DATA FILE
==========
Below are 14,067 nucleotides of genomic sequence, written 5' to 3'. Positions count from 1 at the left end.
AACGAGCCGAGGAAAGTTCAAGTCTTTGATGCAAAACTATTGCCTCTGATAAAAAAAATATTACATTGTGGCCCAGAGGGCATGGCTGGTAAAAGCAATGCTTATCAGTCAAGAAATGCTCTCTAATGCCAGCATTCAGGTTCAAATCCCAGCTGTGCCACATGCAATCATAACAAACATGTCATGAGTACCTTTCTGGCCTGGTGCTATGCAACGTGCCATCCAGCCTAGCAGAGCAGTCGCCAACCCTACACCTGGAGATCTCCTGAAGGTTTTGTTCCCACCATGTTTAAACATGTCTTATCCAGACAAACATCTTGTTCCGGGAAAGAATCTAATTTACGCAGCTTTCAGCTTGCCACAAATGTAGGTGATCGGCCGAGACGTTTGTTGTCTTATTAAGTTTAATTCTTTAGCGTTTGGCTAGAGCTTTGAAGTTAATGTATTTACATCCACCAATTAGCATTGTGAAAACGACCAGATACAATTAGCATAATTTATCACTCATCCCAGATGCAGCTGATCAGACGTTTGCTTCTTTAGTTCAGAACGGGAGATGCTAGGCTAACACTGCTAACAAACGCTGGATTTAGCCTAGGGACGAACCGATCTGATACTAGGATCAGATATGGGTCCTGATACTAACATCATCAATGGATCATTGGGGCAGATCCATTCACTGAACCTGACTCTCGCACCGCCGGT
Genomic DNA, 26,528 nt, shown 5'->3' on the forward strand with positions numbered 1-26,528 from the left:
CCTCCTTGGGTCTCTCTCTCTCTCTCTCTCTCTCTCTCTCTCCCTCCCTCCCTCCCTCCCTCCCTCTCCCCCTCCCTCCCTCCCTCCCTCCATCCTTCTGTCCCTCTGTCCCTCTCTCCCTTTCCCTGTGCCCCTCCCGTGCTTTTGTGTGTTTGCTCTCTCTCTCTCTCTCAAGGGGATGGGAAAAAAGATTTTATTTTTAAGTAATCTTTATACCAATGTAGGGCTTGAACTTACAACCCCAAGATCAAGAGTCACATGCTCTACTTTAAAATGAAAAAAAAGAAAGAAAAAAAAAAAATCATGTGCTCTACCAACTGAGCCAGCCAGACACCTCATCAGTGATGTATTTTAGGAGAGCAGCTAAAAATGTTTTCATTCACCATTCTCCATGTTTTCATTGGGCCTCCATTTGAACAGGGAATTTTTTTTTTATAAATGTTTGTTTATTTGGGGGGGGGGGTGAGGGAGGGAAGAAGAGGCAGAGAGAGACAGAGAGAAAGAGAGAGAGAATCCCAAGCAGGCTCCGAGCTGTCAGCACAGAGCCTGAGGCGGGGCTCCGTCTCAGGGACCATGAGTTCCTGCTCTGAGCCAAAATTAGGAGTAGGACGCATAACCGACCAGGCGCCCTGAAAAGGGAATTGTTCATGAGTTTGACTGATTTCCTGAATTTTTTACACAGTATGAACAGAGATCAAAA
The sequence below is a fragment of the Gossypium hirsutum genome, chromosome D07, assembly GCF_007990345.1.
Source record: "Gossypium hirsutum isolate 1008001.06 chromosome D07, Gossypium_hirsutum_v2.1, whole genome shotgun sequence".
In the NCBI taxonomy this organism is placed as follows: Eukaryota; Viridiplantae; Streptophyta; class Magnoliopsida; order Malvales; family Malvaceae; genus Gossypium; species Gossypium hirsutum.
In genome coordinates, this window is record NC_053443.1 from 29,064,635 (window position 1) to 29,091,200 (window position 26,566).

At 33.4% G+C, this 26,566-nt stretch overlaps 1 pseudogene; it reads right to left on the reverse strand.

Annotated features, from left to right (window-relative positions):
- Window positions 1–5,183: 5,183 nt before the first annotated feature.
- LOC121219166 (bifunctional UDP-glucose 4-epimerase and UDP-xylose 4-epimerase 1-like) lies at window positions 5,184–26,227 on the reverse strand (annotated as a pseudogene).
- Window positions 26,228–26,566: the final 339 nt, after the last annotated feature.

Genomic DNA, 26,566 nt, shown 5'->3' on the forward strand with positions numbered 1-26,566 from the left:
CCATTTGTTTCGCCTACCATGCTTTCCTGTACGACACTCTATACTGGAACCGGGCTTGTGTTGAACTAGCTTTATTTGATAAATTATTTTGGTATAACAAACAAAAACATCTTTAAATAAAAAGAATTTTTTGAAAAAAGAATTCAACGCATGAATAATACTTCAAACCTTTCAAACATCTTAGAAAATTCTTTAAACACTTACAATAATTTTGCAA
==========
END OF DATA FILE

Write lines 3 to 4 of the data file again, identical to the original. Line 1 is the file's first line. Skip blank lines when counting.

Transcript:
Genomic DNA, 26,528 nt, shown 5'->3' on the forward strand with positions numbered 1-26,528 from the left:
CCTCCTTGGGTCTCTCTCTCTCTCTCTCTCTCTCTCTCTCTCCCTCCCTCCCTCCCTCCCTCCCTCTCCCCCTCCCTCCCTCCCTCCCTCCATCCTTCTGTCCCTCTGTCCCTCTCTCCCTTTCCCTGTGCCCCTCCCGTGCTTTTGTGTGTTTGCTCTCTCTCTCTCTCTCAAGGGGATGGGAAAAAAGATTTTATTTTTAAGTAATCTTTATACCAATGTAGGGCTTGAACTTACAACCCCAAGATCAAGAGTCACATGCTCTACTTTAAAATGAAAAAAAAGAAAGAAAAAAAAAAAATCATGTGCTCTACCAACTGAGCCAGCCAGACACCTCATCAGTGATGTATTTTAGGAGAGCAGCTAAAAATGTTTTCATTCACCATTCTCCATGTTTTCATTGGGCCTCCATTTGAACAGGGAATTTTTTTTTTATAAATGTTTGTTTATTTGGGGGGGGGGGTGAGGGAGGGAAGAAGAGGCAGAGAGAGACAGAGAGAAAGAGAGAGAGAATCCCAAGCAGGCTCCGAGCTGTCAGCACAGAGCCTGAGGCGGGGCTCCGTCTCAGGGACCATGAGTTCCTGCTCTGAGCCAAAATTAGGAGTAGGACGCATAACCGACCAGGCGCCCTGAAAAGGGAATTGTTCATGAGTTTGACTGATTTCCTGAATTTTTTACACAGTATGAACAGAGATCAAAA